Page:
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Anna Schultz / Her Campus

The Life Changing Art of Being Alone

People often talk about the importance of being single and independent from a significant other, but what often gets overlooked is being independent from friends.

Since coming to college and living in the dorms, so much of my time has been spent with people. The little alone time I have is normally thoughtless—either sleeping or watching Netflix. Lately, I’ve realized how dangerous this can be. Human connections are important for living a happy life, but it’s also necessary to take time for yourself. I’ve found myself becoming reliant on others to live fully. I would ask people to come on hikes, bowl or go get bagels and if they said no, I would just sit around and not do anything at all. This behavior is completely illogical but really easy to fall into.

I’ve made it a challenge for myself, and I urge others to do the same, to go out alone with the intention of meeting and making friends there. When you have your friends with you, it makes it really easy to stick to them and not branch out. When you don’t have that security blanket, it’s easier to put yourself out there. When I first arrived at Cal Poly, I would often go to meals alone and scope out a friendly-looking person sitting by themselves. I know it might sound weird and a bit too forward to sit down with a stranger, but in almost every experience I’ve had, the other person was really grateful to have company.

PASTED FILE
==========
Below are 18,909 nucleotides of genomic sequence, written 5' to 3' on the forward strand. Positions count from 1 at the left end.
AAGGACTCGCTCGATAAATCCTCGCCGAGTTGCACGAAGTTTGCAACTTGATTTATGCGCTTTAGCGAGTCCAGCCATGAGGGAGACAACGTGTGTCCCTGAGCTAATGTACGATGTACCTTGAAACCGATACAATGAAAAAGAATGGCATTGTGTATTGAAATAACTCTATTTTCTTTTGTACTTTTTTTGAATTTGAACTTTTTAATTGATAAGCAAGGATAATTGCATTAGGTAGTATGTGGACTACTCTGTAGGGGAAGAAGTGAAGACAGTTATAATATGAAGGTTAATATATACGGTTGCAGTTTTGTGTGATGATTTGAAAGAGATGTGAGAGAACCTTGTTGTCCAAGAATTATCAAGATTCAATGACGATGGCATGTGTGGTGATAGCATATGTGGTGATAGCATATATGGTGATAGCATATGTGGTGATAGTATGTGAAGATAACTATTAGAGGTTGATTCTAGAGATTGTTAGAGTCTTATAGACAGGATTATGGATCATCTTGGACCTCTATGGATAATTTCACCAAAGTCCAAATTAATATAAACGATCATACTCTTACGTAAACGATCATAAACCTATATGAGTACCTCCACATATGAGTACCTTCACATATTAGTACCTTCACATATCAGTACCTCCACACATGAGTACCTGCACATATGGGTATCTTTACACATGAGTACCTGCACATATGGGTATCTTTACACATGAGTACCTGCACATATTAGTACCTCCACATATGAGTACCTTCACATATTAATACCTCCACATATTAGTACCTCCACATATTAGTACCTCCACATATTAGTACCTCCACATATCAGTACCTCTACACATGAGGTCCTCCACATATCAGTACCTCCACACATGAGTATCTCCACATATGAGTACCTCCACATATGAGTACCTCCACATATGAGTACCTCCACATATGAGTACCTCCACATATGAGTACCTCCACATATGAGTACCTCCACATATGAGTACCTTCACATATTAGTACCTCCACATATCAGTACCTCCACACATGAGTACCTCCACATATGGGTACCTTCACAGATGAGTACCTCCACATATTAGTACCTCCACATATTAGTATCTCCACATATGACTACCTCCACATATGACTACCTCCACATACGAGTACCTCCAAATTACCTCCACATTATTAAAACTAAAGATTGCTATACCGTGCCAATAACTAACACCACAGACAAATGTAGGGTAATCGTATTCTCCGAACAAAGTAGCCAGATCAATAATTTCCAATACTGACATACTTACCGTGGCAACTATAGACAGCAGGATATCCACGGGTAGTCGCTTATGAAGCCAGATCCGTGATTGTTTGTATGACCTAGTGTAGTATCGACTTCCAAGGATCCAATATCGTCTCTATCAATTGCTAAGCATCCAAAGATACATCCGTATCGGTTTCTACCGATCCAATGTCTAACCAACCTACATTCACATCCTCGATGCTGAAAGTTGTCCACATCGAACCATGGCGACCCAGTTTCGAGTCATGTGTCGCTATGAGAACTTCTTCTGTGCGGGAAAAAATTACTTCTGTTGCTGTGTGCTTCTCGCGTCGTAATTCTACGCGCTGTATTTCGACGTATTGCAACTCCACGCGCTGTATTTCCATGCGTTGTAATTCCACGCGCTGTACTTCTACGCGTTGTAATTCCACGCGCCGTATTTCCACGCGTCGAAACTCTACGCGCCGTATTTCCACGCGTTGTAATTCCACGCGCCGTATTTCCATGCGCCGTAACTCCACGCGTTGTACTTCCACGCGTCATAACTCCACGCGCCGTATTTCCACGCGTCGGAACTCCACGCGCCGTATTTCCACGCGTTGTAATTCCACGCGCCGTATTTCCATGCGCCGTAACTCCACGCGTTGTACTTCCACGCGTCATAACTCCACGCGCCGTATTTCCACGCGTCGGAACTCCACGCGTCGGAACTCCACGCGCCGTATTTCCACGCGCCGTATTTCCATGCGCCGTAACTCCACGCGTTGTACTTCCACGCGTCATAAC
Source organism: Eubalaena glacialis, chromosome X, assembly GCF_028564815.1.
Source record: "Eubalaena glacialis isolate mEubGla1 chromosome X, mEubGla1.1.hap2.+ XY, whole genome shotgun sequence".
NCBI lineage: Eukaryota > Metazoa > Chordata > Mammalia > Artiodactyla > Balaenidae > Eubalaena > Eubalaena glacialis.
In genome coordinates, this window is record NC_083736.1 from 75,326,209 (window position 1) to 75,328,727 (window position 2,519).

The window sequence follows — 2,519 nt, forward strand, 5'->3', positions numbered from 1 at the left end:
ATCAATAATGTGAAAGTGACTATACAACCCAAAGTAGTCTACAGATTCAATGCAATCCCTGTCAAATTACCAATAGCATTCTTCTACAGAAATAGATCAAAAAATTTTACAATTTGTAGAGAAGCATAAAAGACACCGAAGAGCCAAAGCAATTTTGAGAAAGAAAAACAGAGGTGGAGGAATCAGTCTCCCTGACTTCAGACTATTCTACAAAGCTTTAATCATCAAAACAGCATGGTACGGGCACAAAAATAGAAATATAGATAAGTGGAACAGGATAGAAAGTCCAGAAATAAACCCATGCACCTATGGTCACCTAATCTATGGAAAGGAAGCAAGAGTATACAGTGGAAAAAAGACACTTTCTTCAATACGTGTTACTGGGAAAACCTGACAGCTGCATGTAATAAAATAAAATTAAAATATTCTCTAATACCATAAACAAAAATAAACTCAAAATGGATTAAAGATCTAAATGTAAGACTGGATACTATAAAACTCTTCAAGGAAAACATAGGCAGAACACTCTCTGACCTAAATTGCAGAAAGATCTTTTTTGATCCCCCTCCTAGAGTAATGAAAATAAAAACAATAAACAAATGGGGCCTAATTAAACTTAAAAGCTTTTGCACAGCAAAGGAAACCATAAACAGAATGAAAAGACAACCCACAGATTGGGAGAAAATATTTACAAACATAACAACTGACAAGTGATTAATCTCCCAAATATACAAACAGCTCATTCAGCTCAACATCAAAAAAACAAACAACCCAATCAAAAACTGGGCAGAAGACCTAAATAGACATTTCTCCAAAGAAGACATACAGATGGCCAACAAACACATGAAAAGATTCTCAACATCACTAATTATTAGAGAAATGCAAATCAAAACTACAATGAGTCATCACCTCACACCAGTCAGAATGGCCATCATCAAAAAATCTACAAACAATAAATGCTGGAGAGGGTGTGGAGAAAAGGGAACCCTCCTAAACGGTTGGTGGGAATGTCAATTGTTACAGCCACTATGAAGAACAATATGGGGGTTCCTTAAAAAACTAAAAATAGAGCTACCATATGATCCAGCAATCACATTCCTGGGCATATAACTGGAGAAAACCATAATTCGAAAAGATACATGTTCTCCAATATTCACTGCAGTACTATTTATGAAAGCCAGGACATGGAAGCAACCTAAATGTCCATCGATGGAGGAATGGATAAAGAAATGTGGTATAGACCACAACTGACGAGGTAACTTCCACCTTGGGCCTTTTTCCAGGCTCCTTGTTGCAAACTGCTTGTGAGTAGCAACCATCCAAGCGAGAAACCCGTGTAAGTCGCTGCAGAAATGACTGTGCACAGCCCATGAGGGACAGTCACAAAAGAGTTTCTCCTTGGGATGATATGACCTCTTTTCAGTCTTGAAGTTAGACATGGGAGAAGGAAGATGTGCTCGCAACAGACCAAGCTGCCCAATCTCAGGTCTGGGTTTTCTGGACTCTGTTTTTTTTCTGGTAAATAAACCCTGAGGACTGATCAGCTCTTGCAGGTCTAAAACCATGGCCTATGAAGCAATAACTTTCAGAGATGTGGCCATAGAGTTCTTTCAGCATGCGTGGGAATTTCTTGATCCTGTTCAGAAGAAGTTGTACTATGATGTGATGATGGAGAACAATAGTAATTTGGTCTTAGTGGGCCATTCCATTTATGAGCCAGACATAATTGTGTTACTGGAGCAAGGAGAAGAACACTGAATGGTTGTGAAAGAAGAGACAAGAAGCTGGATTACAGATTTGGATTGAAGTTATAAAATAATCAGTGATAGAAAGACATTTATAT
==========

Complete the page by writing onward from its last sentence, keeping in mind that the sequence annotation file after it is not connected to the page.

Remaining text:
We often build things up to be scarier in our minds, but the fact is most people are happy to meet new people and are just too scared to make the first move. I recently went to a house concert by myself because I couldn’t find any friends to come with me, and it turned out to be such an empowering experience. I ended up making friends there and proving to myself that I could have a great time without depending on others.

Friends always make things more fun, but doing things alone can be even more rewarding.

The simple act of going to dinner by yourself can be really empowering. When you go out to eat, find a small booth for you to plop down in and daydream and enjoy your food for a little while. Try not to bring your homework, book, or phone; it’s really good for your health and psyche to spend time without distractions and just exist. If it feels uncomfortable, that just means you need it even more.

The act of sitting by yourself without distractions is so important. Your brain needs time to work through any sh*t that has been going on in your life, and at the very least, a time to rest. I recently explored a creek bed on campus, wading into the cold water, and hanging my hammock nearby. My phone was dead and I hadn’t brought any books so I was unable to take pictures or look at social media, and I’m so glad looking back. It helps to completely detach and be in the moment.

We need to stop associating being alone with being lonely. It can be really empowering to go places by yourself with the intention of meeting new people, as well as taking the time to be completely by yourself. Don’t wait for other people’s schedules to align with yours; use your time doing things you love whether or not you have someone to go with you.


via giphy


Wendy McCullough is a second year English major and Graphic Communications minor at Cal Poly. When she isn't writing for Her Campus, she's surfing, hiking, jamming on guitar, and watching cheesy romcoms.
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